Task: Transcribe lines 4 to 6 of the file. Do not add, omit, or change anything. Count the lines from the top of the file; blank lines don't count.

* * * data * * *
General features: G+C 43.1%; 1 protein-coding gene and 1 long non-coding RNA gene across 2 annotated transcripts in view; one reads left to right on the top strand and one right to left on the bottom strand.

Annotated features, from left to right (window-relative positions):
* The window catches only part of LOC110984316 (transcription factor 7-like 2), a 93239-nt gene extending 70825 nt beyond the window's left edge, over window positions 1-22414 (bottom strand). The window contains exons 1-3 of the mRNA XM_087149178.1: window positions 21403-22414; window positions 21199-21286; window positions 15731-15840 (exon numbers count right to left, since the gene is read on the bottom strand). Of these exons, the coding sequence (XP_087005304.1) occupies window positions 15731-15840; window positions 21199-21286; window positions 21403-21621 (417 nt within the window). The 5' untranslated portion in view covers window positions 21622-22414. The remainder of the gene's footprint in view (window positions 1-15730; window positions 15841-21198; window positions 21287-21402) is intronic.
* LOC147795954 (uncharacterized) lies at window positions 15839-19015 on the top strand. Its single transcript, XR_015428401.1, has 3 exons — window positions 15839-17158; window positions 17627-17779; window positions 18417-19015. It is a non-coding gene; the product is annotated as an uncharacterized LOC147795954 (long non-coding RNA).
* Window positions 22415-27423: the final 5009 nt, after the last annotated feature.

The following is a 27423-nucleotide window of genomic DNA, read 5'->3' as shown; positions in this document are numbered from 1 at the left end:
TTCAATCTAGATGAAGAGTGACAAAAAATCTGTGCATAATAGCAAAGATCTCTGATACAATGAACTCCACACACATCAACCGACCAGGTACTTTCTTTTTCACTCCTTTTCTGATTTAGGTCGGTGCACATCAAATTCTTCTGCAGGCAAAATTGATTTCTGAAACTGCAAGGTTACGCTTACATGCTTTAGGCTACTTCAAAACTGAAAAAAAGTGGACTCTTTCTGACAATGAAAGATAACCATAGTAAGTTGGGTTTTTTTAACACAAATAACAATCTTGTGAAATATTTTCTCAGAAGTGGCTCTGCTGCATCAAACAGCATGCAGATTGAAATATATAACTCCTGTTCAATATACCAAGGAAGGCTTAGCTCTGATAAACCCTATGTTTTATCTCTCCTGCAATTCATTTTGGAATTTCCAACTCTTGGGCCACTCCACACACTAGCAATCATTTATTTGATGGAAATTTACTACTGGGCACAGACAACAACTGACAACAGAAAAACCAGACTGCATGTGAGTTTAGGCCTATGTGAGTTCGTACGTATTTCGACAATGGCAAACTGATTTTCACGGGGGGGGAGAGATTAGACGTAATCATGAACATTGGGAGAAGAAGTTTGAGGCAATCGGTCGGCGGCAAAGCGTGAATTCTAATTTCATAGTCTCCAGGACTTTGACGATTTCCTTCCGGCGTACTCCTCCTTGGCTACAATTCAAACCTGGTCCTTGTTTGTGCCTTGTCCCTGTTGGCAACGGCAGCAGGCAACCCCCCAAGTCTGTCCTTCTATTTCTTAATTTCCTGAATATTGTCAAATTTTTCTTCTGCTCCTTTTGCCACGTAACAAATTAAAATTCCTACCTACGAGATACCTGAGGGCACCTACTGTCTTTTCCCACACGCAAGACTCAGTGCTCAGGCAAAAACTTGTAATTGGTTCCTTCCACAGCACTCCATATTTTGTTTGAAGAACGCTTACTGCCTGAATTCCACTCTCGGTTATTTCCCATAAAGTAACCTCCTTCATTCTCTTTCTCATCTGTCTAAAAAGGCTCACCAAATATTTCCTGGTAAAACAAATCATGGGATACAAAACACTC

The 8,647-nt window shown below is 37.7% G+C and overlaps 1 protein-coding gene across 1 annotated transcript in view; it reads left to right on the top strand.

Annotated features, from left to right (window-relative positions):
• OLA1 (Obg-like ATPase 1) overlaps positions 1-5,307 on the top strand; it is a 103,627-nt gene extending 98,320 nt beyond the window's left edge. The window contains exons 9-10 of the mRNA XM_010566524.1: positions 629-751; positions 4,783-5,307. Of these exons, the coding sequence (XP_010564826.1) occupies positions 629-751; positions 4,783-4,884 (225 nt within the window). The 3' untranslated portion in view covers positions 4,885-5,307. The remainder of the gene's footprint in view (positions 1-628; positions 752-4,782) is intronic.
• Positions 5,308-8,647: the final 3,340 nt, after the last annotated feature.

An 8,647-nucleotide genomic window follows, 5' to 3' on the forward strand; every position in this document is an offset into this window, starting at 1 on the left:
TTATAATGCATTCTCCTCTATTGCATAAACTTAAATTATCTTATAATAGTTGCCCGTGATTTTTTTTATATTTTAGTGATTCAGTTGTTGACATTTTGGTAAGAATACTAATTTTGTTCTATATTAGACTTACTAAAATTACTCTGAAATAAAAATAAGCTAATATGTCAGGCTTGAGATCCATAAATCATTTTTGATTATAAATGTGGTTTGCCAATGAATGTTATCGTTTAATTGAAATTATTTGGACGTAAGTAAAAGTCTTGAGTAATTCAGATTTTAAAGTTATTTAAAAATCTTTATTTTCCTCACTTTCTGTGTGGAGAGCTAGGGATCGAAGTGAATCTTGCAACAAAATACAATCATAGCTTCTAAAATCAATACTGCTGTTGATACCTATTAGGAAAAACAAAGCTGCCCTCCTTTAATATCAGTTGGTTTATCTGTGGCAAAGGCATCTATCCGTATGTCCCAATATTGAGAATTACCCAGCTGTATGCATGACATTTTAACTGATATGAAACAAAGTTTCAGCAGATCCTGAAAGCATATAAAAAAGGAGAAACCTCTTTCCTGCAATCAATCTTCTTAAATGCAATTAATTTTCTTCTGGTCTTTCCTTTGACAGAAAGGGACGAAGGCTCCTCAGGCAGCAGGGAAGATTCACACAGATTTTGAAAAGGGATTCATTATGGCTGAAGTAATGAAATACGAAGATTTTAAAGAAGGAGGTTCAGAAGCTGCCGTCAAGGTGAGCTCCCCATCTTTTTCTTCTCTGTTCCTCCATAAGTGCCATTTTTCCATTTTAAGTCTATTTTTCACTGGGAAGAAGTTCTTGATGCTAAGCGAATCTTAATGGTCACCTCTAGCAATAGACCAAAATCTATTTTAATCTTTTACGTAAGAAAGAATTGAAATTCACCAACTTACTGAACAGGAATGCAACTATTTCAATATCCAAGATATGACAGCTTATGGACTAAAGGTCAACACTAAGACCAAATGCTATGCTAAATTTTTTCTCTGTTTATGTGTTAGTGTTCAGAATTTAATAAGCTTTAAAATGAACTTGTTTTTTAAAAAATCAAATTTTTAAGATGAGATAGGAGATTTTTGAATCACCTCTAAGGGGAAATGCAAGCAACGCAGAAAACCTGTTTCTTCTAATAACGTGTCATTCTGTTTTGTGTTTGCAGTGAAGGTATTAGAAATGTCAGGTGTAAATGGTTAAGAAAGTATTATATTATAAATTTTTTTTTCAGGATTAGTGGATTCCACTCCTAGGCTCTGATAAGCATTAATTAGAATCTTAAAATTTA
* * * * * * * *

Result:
* LOC147795954 (uncharacterized) lies at window positions 15839-19015 on the top strand. Its single transcript, XR_015428401.1, has 3 exons — window positions 15839-17158; window positions 17627-17779; window positions 18417-19015. It is a non-coding gene; the product is annotated as an uncharacterized LOC147795954 (long non-coding RNA).
* Window positions 22415-27423: the final 5009 nt, after the last annotated feature.

The following is a 27423-nucleotide window of genomic DNA, read 5'->3' as shown; positions in this document are numbered from 1 at the left end: